Research into Methyl Bromide Alternatives

Taylor HillmanEnvironment, General, Specialty Crops, Tree, nut & vine crops

UC researchers are helping growers find alternatives to methyl bromide. Sabrina Hill reports.
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Since the 1960’s, California growers have used the soil fumigant methyl bromide to sterilize fields before planting. It is very effective in keeping invasive pests out of crops and controlling soilborne diseases. But starting in the 1990’s an international ban has forced a phase out of the chemical, until it was banned completely in 2005. It’s now only allowed in what the EPA calls “critical use” situations, which are carefully regulated by the government agency, and will only be allowed for a few more years.

University of California researchers are working to help growers find substitutes for methyl bromide. They’re part of a team of UC and United States Department of Agriculture researchers, who are working with a five million dollar grant on a project called the Pacific Area-Wide Pest Management Program for Integrated Methyl Bromide Alternatives. It includes production crops like grapes, strawberries and tree nuts as well as nursery crops.

In strawberries, the main use of methyl bromide was to control soilborne diseases. The research team has found some non-toxic alternatives that work on a small scale, including nonsoil substrates, anaerobic soil disinfestation and steam disinfestations. When using these methods on the small scale, the yields were as high as those in conventionally fumigated soil. But again, that was on the small scale and only in the test growing area. the next step in the strawberry research is to see if these alternative methods can be used in large commercial production fields, and if they work in California’s different berry-growing regions.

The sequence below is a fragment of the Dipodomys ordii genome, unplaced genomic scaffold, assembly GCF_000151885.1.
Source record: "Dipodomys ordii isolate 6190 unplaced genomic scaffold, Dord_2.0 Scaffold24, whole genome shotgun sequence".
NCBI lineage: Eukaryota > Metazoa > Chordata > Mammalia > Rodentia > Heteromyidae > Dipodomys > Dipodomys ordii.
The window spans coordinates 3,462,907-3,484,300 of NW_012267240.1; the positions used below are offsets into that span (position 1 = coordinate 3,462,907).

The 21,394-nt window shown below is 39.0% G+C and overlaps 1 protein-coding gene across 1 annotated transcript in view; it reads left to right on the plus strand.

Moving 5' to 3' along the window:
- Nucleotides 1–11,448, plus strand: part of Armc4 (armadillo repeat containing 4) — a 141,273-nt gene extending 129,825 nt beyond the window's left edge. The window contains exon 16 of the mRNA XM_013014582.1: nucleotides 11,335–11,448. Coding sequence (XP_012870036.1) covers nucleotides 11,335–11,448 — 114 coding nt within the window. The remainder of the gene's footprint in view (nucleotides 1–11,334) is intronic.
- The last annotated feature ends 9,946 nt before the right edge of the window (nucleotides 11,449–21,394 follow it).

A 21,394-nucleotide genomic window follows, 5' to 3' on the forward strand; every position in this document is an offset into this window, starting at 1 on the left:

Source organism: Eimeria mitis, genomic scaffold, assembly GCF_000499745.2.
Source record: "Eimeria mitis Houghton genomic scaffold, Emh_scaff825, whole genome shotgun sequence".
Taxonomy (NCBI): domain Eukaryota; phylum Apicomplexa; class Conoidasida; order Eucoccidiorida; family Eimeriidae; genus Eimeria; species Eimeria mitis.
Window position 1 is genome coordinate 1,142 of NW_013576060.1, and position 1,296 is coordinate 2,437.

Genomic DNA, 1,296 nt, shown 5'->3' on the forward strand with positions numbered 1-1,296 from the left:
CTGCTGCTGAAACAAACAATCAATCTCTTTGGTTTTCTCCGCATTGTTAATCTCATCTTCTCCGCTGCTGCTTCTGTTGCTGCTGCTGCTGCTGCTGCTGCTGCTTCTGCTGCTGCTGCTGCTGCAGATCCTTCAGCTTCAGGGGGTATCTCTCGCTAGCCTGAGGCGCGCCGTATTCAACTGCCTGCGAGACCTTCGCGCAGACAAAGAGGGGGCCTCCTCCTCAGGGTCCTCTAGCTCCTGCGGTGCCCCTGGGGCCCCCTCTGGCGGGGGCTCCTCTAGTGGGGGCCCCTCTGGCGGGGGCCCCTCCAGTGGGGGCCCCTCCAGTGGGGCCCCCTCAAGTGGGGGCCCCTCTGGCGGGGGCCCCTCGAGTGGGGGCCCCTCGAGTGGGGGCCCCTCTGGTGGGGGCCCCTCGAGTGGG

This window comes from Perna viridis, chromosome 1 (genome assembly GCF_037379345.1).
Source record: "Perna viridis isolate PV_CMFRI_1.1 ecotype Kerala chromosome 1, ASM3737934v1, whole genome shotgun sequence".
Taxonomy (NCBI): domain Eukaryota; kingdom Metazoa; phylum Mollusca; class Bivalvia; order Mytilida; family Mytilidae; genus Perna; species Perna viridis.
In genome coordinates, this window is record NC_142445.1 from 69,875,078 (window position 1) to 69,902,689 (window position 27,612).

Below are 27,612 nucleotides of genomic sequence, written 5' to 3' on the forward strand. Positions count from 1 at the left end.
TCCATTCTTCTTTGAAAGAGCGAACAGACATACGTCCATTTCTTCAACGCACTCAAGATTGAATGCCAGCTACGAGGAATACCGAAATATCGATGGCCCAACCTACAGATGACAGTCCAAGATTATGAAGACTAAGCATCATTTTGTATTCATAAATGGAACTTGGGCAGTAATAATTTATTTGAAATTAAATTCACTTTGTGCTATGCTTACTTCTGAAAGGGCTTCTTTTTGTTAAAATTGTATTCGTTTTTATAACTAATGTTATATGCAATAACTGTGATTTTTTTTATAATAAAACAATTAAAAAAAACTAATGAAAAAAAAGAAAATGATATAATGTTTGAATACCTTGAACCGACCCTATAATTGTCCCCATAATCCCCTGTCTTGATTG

In almonds and stone fruit, methyl bromide is used to control nematodes as well as disease. Researchers are testing alternative fumigants, spot and strip fumigation and nonfumigant methods like crop rotations and the use of nematode-resistant rootstock.

For nursery stock, which includes stock for the state’s fruit, nut and vineyard industries as well as ornamental plants, researchers are working with alternative fumigants. They’re troubleshooting why some of the fumigants don’t work as well in fine soil and are finding that application changes may help.

Their results so far are published in the summer issue of California Agriculture, UC’s peer-reviewed journal of research in agricultural, human and natural resources.

To read the research, click here.